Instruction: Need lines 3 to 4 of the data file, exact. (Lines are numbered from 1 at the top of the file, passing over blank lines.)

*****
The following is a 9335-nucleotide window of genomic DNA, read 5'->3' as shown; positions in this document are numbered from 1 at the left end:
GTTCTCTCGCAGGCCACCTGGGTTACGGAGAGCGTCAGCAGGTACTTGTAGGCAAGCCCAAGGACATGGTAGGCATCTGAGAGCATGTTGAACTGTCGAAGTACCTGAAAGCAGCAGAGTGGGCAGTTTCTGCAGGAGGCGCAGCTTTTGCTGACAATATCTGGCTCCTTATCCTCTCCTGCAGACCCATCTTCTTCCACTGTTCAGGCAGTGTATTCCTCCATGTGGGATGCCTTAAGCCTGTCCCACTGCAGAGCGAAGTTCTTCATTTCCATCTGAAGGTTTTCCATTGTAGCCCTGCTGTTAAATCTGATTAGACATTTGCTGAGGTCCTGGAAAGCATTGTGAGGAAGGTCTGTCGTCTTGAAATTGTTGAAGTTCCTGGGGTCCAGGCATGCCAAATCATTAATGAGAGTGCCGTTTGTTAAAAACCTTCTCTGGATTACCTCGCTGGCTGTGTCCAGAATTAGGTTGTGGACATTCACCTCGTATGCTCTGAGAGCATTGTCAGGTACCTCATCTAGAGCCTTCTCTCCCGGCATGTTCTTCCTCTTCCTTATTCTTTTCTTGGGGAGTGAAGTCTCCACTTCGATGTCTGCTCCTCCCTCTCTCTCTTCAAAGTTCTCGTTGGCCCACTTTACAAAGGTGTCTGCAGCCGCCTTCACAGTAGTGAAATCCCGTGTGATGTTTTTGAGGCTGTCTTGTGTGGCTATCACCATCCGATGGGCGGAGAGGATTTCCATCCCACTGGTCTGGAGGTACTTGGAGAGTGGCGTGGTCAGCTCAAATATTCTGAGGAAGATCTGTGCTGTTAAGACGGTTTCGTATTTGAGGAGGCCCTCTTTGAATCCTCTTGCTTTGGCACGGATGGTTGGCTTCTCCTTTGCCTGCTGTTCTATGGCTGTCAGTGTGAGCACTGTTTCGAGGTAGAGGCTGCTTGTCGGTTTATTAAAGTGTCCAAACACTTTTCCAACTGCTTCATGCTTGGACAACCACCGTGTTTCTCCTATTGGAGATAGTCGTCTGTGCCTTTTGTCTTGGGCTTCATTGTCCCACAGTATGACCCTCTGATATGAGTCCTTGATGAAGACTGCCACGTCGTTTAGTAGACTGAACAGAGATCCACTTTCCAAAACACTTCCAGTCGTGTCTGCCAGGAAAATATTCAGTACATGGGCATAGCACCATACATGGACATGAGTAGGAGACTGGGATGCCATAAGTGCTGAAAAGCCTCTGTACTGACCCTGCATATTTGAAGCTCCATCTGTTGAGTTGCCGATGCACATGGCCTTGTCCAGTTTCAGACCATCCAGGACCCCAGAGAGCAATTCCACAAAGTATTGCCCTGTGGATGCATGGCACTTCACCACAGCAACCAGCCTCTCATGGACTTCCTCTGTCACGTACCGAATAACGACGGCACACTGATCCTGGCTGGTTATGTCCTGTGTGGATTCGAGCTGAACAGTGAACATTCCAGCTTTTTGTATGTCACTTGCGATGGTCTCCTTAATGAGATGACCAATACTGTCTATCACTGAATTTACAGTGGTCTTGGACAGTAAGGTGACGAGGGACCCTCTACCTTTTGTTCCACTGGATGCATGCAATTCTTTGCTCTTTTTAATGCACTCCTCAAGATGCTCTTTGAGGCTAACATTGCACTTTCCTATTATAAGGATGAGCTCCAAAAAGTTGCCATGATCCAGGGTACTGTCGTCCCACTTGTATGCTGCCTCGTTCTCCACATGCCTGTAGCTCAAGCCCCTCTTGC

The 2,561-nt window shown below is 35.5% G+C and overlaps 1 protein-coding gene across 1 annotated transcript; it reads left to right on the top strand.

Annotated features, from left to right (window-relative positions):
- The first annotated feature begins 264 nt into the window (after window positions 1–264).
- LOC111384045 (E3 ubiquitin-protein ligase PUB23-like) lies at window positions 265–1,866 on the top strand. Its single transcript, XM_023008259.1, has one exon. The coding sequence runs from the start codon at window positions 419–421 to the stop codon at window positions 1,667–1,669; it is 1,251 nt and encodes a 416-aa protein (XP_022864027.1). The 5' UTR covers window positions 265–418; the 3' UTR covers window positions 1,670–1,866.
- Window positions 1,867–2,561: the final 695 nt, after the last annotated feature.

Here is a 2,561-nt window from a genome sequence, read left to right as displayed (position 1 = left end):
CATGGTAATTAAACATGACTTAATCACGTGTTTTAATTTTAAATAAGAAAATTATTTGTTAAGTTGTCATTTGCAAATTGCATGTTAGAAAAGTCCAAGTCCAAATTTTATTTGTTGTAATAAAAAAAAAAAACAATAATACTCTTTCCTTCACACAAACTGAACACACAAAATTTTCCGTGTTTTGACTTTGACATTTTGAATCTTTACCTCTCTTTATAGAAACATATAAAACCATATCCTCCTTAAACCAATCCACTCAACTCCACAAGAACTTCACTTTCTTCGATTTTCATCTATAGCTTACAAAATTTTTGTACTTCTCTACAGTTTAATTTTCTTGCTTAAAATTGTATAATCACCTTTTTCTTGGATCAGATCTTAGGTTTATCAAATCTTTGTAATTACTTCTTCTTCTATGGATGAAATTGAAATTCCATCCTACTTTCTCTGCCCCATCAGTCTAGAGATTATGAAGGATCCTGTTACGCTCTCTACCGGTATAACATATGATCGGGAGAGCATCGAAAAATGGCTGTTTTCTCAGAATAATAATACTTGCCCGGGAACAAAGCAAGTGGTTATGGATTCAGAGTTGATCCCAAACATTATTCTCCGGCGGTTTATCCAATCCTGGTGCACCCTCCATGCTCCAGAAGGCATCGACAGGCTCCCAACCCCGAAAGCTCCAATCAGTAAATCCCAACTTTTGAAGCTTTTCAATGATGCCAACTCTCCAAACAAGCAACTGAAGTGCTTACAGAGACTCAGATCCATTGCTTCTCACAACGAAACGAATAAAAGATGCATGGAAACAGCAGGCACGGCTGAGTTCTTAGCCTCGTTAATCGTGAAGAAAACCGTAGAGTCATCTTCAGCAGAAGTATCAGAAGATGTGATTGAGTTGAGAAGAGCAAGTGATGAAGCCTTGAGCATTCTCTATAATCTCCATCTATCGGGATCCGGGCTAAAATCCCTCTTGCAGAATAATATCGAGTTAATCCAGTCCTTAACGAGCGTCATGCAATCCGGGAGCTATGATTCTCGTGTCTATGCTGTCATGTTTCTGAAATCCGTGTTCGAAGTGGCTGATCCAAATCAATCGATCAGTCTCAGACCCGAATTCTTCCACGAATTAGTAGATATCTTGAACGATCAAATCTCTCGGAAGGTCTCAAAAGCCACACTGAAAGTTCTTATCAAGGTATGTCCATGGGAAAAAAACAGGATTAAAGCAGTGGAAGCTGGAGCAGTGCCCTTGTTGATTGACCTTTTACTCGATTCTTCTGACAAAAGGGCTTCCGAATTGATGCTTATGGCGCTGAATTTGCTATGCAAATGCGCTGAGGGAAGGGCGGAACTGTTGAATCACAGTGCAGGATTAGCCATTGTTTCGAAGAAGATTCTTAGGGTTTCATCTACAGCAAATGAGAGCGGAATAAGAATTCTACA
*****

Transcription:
The 2,561-nt window shown below is 35.5% G+C and overlaps 1 protein-coding gene across 1 annotated transcript; it reads left to right on the top strand.

Annotated features, from left to right (window-relative positions):